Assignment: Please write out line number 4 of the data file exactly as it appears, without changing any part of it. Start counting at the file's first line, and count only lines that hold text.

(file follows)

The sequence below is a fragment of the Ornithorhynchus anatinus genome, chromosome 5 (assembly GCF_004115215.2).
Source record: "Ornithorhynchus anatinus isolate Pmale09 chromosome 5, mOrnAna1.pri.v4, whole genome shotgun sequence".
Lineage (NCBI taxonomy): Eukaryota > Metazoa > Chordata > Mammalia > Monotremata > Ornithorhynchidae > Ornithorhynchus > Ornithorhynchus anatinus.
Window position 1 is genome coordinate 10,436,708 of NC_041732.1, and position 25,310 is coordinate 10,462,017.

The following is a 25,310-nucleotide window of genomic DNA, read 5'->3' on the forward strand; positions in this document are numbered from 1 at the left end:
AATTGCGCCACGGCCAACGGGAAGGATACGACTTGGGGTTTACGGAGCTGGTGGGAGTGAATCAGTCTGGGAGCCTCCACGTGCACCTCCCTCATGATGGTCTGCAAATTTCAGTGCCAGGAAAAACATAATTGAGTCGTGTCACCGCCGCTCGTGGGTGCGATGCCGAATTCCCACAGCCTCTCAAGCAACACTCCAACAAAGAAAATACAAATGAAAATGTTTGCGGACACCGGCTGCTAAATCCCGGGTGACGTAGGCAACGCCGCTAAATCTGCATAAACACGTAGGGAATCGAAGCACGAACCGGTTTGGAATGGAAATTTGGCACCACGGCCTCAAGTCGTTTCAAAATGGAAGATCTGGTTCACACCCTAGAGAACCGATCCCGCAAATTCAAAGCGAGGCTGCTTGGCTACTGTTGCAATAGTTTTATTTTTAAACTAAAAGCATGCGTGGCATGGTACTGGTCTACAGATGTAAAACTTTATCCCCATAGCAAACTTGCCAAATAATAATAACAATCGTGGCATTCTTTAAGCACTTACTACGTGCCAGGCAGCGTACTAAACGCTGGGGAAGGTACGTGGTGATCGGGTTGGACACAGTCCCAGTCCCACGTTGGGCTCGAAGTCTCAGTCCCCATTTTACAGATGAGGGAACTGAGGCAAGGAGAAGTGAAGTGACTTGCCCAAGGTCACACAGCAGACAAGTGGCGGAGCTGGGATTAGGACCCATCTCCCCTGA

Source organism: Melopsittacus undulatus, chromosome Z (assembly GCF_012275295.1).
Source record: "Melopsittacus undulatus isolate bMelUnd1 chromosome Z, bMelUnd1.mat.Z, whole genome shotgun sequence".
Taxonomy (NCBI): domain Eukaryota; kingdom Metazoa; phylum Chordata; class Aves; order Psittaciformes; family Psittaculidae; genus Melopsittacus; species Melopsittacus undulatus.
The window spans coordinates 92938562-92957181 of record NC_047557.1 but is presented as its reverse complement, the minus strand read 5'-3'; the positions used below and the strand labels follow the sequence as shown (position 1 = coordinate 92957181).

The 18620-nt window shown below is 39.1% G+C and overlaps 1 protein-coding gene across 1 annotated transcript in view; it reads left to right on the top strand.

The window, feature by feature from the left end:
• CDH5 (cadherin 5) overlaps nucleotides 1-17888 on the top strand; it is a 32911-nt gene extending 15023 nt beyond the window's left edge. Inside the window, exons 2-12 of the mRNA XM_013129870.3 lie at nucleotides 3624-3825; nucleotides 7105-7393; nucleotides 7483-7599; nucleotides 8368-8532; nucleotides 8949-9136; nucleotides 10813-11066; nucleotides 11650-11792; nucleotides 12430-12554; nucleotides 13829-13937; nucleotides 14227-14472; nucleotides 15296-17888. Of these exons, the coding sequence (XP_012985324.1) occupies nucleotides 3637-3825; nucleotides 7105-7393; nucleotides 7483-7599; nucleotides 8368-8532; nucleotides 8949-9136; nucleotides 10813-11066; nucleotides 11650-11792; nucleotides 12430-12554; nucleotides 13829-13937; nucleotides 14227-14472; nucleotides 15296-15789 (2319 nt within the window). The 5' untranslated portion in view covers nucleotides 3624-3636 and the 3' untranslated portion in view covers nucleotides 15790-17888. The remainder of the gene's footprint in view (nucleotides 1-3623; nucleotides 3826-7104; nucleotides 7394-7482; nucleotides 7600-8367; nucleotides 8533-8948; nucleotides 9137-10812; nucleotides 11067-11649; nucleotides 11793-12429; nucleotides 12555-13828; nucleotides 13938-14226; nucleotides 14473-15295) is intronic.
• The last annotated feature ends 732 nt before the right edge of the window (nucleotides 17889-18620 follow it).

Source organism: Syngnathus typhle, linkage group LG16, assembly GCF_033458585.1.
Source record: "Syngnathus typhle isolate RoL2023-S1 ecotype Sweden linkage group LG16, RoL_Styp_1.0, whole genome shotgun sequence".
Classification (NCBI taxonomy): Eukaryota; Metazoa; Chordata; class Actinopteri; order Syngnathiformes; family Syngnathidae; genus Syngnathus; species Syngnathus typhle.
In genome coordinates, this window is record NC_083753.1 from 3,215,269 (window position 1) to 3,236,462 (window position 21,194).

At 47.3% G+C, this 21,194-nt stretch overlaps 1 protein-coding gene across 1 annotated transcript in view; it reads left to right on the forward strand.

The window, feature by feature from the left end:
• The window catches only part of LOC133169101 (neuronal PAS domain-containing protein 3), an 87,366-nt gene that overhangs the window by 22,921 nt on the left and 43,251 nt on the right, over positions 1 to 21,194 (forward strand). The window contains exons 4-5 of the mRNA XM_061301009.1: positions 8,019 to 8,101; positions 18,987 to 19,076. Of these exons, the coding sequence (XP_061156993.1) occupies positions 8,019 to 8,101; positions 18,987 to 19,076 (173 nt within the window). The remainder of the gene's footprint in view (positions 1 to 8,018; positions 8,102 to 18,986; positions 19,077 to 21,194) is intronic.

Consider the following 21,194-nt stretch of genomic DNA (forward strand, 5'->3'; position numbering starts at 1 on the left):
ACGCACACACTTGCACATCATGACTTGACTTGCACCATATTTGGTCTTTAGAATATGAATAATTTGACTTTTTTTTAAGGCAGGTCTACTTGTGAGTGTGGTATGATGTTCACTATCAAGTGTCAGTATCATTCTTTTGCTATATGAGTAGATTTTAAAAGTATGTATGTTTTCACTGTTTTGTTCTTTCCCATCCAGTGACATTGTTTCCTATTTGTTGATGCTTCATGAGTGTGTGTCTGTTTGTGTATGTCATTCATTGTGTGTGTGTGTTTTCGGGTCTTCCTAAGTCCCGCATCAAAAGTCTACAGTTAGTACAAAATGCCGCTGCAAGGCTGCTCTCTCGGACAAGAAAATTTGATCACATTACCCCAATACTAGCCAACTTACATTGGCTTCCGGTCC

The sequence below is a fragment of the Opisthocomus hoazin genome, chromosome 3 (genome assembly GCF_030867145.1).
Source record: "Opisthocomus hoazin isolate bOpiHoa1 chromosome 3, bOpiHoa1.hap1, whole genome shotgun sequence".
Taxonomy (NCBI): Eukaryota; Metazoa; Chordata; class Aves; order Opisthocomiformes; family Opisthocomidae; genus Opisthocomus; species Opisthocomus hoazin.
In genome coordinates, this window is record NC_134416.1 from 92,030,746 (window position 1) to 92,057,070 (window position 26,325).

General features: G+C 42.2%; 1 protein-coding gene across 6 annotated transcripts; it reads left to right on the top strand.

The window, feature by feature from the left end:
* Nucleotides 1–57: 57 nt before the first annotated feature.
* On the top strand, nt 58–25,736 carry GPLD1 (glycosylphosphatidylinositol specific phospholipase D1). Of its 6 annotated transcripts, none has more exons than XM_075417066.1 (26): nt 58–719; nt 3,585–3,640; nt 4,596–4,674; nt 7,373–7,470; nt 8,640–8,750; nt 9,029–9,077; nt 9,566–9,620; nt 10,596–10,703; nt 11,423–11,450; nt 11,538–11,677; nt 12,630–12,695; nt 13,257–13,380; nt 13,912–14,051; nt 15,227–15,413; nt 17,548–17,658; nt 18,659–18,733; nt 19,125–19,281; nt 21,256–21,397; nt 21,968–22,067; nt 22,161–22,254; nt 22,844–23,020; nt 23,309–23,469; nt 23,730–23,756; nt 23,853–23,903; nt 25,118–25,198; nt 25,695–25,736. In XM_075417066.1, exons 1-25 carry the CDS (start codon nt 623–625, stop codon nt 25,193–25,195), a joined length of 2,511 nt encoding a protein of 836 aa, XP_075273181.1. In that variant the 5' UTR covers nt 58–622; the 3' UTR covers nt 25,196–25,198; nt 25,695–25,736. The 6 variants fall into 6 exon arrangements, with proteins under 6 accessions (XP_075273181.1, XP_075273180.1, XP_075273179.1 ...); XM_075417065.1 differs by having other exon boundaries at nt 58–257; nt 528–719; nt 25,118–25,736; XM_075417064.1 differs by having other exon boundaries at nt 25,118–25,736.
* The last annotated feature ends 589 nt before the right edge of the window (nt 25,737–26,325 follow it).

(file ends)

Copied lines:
Window position 1 is genome coordinate 10,436,708 of NC_041732.1, and position 25,310 is coordinate 10,462,017.